* No True Patriot: A Commentary Now in Two Parts

The first part of this piece was a commentary on the NPR station in my region. The second part of it I added subsequently.

(The radio commentary can be heard here:


No True Patriot


Andy Schmookler

Many conservatives nowadays have been persuaded that the liberal approach to governance deserves no respect, that it is something alien to the real America and that “No compromise!” is an appropriate stance to take when dealing with liberal proposals.

No true patriot should support this dismissive attitude—not if patriotism requires honoring the vision of our nation’s founders.

Our founders did not give us a government of ayatollahs, possessing some exclusive truth. Rather, they gave us a democratic process by which we as a people can search together for our best way forward.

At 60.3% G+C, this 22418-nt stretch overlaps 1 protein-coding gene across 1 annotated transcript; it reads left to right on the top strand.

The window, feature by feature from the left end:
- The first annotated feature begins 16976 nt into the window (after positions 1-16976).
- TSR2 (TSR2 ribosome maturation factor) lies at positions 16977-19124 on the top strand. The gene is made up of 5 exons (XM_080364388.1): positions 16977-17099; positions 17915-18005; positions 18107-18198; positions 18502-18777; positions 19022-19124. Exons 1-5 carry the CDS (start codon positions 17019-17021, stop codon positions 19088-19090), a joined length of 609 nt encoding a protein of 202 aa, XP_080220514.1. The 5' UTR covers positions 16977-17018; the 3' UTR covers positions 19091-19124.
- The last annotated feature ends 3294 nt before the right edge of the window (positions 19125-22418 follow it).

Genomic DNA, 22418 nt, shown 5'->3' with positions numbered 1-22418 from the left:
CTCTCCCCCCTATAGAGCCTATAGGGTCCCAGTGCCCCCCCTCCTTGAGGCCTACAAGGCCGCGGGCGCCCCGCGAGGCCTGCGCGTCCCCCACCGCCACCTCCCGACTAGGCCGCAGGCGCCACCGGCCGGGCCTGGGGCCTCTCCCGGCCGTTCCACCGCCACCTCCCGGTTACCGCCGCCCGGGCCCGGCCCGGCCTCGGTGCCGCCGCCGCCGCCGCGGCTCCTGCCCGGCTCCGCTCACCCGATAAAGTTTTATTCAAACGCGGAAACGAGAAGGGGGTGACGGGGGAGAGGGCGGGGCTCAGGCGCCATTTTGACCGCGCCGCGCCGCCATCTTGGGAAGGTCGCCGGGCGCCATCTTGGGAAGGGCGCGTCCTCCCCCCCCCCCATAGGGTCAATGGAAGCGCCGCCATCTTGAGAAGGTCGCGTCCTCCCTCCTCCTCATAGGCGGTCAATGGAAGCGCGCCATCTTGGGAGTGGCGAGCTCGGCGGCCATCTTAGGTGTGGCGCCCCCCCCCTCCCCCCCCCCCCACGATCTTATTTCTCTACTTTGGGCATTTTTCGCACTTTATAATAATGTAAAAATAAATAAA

They believed that out of that conversation –out of the competition in the marketplace of ideas—we the people, endowed with the capacity for reason, could reach good decisions.

Over generations of that competition of ideas, roughly half the American body politic has embraced the liberal approach to the organization of society—a mixture of market forces and government policy, a belief that government has a necessary role to play in shaping our society.

This has been no fleeting whim. American liberalism has unfolded with great continuity: Obama’s health care reform is of the same cloth as FDR’s Social Security and LBJ’s Medicare.

Liberalism is an enduring part of America’s body of thought and values, just like the persistent principles of American conservatism. To treat either as unworthy of respect, as an alien element suitable only to be fought and defeated, is to betray our founders’ concept of how the will of the people is to emerge from the democratic process.

To hate liberalism is to hate a part of America’s heart.